Oscar front-runner Gary Oldman and other British nominees toast at the Film Is Great Reception in L.A.

English actor and "Darkest Hour" star Gary Oldman attends the Great British Film Reception on Friday in Los Angeles honoring British nominees of the 90th Academy Awards.
(Frazer Harrison / Getty Images for the Great Britain Campaign)

Along with saluting this year’s British Academy Award contenders, the Film Is Great Reception, hosted by British Consul General Michael Howells and BAFTA Los Angeles Chairman Kieran Breen, on Friday celebrated the collaboration between British and American filmmakers.

Howells pointed out three party guests as being examples of those efforts: British actor Gary Oldman, nominated for an Oscar for his lead actor role as Winston Churchill in “Darkest Hour,” and two of the film’s producers, Douglas Urbanski and Lisa Bruce, who are American.

“I think of myself as an honorary Brit,” joked Urbanski, who estimated that over the years, his films had garnered at least 20 British Academy of Film and Television Arts nominations.

The Film Is Great Reception, sponsored by BBC Worldwide and Virgin Atlantic, is part of the Great Britain Campaign, which shows the best of what the British have to offer.


British Consul General Michael Howells, from left, "Black Panther villain Andy Serkis and "Darkest Hour" star Gary Oldman at the Film Is Great Reception in Hancock Park.
(Kevork Djansezian / Getty Images for The Great Britain Campaign )

Having already won a Golden Globe, BAFTA award and an AARP Movies for Grownups award, Oldman, the odds-on Oscar favorite, chatted with well-wishers as did James Ivory, who’s American and an Academy Awards nominee for the fourth time, this year as a screenwriter for “Call Me By Your Name.”

Entering the Hancock Park gardens of the British consul-general’s residence — the garden was covered by a tent on this rainy evening — British actor Andy Serkis took a moment to talk about his role in “Black Panther.”

“I’m incredibly proud to be part of a film that has had such massive cultural impact,” he said. Until now, he was best known for his motion-capture roles including Caesar in “Planet of the Apes.” He said people now tell him, “It’s nice to see your face.”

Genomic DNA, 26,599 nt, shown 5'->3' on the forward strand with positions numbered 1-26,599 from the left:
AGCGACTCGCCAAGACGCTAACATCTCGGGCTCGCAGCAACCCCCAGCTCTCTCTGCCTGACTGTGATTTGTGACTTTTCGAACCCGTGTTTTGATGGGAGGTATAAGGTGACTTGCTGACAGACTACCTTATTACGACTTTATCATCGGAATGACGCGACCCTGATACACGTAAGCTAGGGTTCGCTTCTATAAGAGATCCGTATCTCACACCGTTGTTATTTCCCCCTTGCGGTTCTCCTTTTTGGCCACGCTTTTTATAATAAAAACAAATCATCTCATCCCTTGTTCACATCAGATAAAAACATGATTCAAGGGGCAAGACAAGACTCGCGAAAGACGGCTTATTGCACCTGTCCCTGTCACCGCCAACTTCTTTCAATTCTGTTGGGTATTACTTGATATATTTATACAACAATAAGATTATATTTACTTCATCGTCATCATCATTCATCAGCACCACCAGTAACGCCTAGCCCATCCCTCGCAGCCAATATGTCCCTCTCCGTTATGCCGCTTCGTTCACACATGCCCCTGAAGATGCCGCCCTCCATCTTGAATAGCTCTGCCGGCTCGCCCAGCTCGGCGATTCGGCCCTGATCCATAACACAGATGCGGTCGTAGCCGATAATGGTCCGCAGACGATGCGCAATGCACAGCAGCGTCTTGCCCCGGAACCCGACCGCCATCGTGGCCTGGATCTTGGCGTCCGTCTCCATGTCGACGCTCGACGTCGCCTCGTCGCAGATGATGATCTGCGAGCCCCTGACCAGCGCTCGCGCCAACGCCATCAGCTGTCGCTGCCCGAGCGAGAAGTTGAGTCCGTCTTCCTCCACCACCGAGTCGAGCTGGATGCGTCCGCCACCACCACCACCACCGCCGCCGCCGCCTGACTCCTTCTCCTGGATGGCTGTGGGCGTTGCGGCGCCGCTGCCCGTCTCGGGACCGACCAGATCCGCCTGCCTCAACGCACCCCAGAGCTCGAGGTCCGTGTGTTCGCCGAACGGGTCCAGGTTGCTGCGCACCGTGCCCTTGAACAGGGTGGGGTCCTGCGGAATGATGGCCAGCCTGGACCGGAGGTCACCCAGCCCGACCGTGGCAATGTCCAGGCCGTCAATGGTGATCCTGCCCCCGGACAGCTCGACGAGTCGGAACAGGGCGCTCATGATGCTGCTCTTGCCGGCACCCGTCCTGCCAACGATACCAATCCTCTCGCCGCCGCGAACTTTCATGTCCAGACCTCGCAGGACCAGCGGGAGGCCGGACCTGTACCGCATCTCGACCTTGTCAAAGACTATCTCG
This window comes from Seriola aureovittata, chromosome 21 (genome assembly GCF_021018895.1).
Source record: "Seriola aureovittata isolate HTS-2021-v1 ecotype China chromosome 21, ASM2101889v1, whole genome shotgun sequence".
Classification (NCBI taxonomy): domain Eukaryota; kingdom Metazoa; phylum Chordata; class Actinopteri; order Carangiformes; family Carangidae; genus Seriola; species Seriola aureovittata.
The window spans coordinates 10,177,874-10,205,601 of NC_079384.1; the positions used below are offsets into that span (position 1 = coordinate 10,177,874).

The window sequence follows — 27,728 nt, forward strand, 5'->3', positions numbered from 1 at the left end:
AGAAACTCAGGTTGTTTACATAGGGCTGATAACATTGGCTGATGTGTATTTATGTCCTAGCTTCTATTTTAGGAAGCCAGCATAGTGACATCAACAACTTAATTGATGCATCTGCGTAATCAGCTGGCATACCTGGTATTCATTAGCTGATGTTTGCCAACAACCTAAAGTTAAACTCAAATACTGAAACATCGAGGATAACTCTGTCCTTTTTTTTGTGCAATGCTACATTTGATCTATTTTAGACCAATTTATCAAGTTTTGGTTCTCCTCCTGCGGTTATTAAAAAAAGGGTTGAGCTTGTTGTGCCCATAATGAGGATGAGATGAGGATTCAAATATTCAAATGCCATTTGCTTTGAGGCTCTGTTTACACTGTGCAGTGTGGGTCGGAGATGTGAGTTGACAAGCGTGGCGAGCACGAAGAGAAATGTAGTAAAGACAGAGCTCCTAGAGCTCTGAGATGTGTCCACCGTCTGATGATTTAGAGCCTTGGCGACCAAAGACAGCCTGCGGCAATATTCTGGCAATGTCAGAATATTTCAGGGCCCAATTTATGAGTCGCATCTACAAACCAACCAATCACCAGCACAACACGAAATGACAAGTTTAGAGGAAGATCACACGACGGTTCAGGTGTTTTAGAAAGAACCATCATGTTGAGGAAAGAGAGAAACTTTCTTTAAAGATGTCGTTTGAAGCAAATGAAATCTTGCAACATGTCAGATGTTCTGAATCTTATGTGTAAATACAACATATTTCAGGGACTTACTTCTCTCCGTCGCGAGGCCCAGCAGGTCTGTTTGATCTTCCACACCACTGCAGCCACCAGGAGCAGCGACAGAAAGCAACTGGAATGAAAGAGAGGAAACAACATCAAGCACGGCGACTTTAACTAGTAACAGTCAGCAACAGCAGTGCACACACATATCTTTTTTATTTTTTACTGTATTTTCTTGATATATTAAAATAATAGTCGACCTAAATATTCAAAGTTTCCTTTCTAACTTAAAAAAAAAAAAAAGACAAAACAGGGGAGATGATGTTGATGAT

English actress Kate Beckinsale, center, attends the Great British Film Reception in Los Angeles on Friday.
(David M. Benett / Getty Images )

Also mingling were Kate Beckinsale, Jane Seymour, Jacqueline Bisset and Camilla Luddington; TV presenters Georgia Toffolo and Louise Roe; directors Edgar Wright and Lucy Walker; and producers Diane Wilk and Patrick Crowley, along with the British Oscar contenders.

This year, they are nominated in 17 of the 24 Academy Award categories for films including “Darkest Hour,” “Star Wars: The Last Jedi,” “Victoria and Abdul,” “Phantom Thread,” “Blade Runner 2049,” “Three Billboards Outside Ebbing, Missouri,” “Baby Driver” and “Beauty and the Beast.”

Why so many British nominees? “Setting aside the common language … to be honest it’s the depth of talent and massive passion for the creative arts in the U.K.,” Howells said. “And it’s not just being in front the camera, but also behind the camera, and below the line. There’s a nexus of innovation and creativity in London and across the regions.”

A look at the entryway of the British consul-general's residence in Hancock Park during a Friday celebration of British Oscar nominees and the collaboration between British and American filmmakers.
(Kevork Djansezian / Getty Images for The Great Britain Campaign )

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